The Director's Blog

China And Poverty

The BBC’s “Reality Check” team looked at Chinese President Xi Jinping’s claim that his country has reached an ambitious goal set when he assumed office in 2012. China’s leadership now declares “total victory” over extreme poverty. On February 25th, Xi spoke of a “complete victory” declaring that China had “generated another earthly miracle that will go down in the annals of history.”

The BBC Reality Check team looked more deeply at the figures and asked “what has China actually achieved?” They “compared the Chinese data with global poverty figures compiled by the World Bank.”

There is no doubt that the Chinese government has achieved a great deal in this area of poverty alleviation. According to state media, some 3 million people were involved in the struggle to rescue the poor in China. A quarter of a trillion dollars of State money was spent, as well as “untold millions more from companies and others.” The government has relocated millions of people from remote villages into apartment complexes. "There is no doubt something absolutely extraordinary has happened over the last 40 years," says the Economist's David Rennie. “China accounts for around 70% of global progress in the reduction of absolute poverty.” “In 1990 there were more than 750 million people in China living below the international poverty line – about two-thirds of the population. By 2012, that had fallen to fewer than 90 million, and by 2016 – the most recent year for which World Bank figures are available – it had fallen to 7.2 million people (0.5% of the population). This suggests that overall, 745 million fewer people were living in extreme poverty in China than there were 30 years ago.”

But there is a catch. “Poverty is defined by China as anyone in rural areas earning less than about $2.30 a day.” The Chinese government’s “national benchmark” of $2.30 a day is slightly higher than the $1.90 a day poverty line used by the World Bank to look at poverty globally. But… “the World Bank draws a higher poverty line for upper-middle-income countries, which tries to reflect economic conditions. It sets this at $5.50 a day. China is now an upper-middle-income country, says the bank.” The poverty mark is thus defined as below $5.50 in China, not below $2.30. “As countries get richer, the extreme poverty line that we use for low-income countries may no longer be a relevant concept for understanding whether there are still poor people” (Raiser).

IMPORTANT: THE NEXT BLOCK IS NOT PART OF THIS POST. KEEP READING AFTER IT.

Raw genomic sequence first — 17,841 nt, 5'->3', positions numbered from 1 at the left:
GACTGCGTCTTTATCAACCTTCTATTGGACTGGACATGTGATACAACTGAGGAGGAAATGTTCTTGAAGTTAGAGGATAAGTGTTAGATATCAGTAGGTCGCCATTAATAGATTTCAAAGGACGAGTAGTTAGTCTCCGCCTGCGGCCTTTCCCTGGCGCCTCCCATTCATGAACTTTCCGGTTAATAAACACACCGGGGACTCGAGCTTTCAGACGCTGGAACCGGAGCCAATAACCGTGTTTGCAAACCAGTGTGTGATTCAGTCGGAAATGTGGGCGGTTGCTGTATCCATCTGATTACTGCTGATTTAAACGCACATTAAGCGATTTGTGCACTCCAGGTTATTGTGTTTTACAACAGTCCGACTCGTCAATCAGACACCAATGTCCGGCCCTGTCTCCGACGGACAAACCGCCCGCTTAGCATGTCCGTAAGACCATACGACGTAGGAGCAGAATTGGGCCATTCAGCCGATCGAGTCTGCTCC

That higher figure of $5.50 means that there is still real poverty in China, according to some analysts. “China still has around 13% of its population falling below that line, or close to 200 million people”, said one expert. Indeed last year, Chinese Premier Li Keqiang himself said China still had 600 million people whose monthly income was barely 1,000 yuan ($154). Premier Li said that was not enough to rent a room in a city. 

So depending on which set of figures you look at, it's either an “earthly miracle” or just a “great leap forward” in poverty alleviation.

Sources: BBC “Reality Check” and articles by John Ruwitch and David Bandurski.

Pray for those in China who are still below the World Bank poverty line, for continued government help to lift them out. 

Pray for those in that situation to find hope in the Lord Jesus.

Pray for the church to be empowered to bring hope in the Lord Jesus into those sometimes hidden parts of society.

 

 

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